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Gov Consults on Changes to Boost the UK Superfast Broadband Rollout

Wednesday, January 30th, 2013 (2:27 pm) - Score 769

The government’s Department for Culture, Media and Sport has launched a new consultation on proposals that would see telecoms operators, such as BT, given a five year period of grace with which to install new street cabinets and poles (but not mobile masts) without the need for prior approval from a local planning authority.

The consultation, as spotted by Thinkbroadband, is part of the forthcoming Growth and Infrastructure Bill (GIB), which broadly plans to help “fast-track” the deployment of superfast broadband (25Mbps+) services around the United Kingdom by cutting red tape in the existing planning system.

Under the proposal BT and other operators could install their new kit, without approval, under permitted development rights, in any location other than a Site of Special Scientific Interest (SSSI). But the “sunset clause” would only allow such activity to take place for the next five years (i.e. ending around 2018).

Consultation Statement

The [UK] broadband strategy also outlined the Government’s policies for lowering the costs of deployment and its intentions for supporting rollout. Allowing new telecoms lines to be deployed overhead has the potential to reduce deployment costs by as much as 50% in some areas. This is especially important in rural areas to ensure that there is a fair and equitable availability of superfast broadband.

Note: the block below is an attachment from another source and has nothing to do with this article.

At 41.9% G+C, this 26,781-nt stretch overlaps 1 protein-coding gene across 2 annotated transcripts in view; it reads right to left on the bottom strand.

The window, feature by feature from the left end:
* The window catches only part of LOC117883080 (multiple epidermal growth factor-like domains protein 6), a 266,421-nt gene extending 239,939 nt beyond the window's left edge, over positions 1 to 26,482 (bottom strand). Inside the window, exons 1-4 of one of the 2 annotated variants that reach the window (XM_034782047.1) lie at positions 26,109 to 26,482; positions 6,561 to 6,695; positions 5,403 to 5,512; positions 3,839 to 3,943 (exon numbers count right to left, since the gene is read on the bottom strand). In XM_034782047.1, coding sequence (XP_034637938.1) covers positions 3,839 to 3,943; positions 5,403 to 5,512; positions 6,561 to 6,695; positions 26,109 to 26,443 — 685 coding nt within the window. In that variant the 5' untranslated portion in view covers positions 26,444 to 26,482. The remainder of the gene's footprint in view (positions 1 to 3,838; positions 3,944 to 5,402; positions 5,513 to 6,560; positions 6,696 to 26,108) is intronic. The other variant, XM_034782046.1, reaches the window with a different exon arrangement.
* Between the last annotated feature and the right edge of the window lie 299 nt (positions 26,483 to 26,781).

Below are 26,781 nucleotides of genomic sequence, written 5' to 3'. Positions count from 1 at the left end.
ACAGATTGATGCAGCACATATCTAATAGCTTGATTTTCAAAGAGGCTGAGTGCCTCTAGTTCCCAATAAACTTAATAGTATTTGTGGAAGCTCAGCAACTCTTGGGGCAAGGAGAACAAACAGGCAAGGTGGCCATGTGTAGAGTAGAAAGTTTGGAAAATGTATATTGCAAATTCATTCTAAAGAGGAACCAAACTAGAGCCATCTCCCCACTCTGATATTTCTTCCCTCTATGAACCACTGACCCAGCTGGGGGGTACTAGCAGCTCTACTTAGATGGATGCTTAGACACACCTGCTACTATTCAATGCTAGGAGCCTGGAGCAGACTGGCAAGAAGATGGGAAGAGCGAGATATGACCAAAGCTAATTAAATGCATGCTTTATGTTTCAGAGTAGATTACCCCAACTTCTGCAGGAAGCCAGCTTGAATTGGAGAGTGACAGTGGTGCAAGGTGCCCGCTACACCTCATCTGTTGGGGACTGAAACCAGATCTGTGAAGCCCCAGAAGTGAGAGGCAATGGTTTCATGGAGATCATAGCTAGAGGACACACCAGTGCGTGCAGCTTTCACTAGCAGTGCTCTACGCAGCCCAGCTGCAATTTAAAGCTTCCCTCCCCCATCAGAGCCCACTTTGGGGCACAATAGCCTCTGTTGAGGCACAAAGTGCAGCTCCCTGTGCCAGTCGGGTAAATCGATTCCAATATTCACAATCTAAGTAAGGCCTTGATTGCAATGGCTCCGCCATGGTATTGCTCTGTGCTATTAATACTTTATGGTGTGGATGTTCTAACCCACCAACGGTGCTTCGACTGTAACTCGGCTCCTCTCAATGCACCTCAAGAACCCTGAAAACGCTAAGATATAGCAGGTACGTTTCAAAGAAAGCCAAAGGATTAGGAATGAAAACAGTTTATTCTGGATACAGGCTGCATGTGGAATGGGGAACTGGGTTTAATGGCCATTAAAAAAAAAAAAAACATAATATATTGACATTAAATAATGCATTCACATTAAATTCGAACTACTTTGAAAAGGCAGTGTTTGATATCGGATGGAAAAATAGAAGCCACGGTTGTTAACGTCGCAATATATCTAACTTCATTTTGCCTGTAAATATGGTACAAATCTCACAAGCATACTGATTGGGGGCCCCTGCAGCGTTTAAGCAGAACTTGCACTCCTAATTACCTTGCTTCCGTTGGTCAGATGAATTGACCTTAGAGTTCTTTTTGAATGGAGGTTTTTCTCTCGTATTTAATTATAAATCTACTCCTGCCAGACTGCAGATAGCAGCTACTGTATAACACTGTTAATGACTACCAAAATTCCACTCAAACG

80% of the cost of deployment of superfast broadband is in the civil works – the digging of the roads. This solution has long been advocated as a relatively easy way to lower the cost of deployment to allow the market to deliver superfast broadband networks as far as possible, and into areas that would otherwise be considered economically unviable, particularly rural areas.”

Naturally some fear that the changes could allow operators to erect unsightly overhead cables and or poles in areas of outstanding beauty, such as in national parks like the Lake District, although the GIB still requires operators to consult with local authorities before such construction begins. On top of that the new changes “will be limited to fixed communications infrastructure – cabinets and poles” etc.

Consultation – Changes to siting requirements for broadband cabinets and overhead lines (PDF)
http://dcms.gov.uk/images/consultations/CONDOC_fixed_bb.pdf

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By Mark Jackson
Mark is a professional technology writer, IT consultant and computer engineer from Dorset (England), he also founded ISPreview in 1999 and enjoys analysing the latest telecoms and broadband developments. Find me on Twitter, , Facebook and Linkedin.
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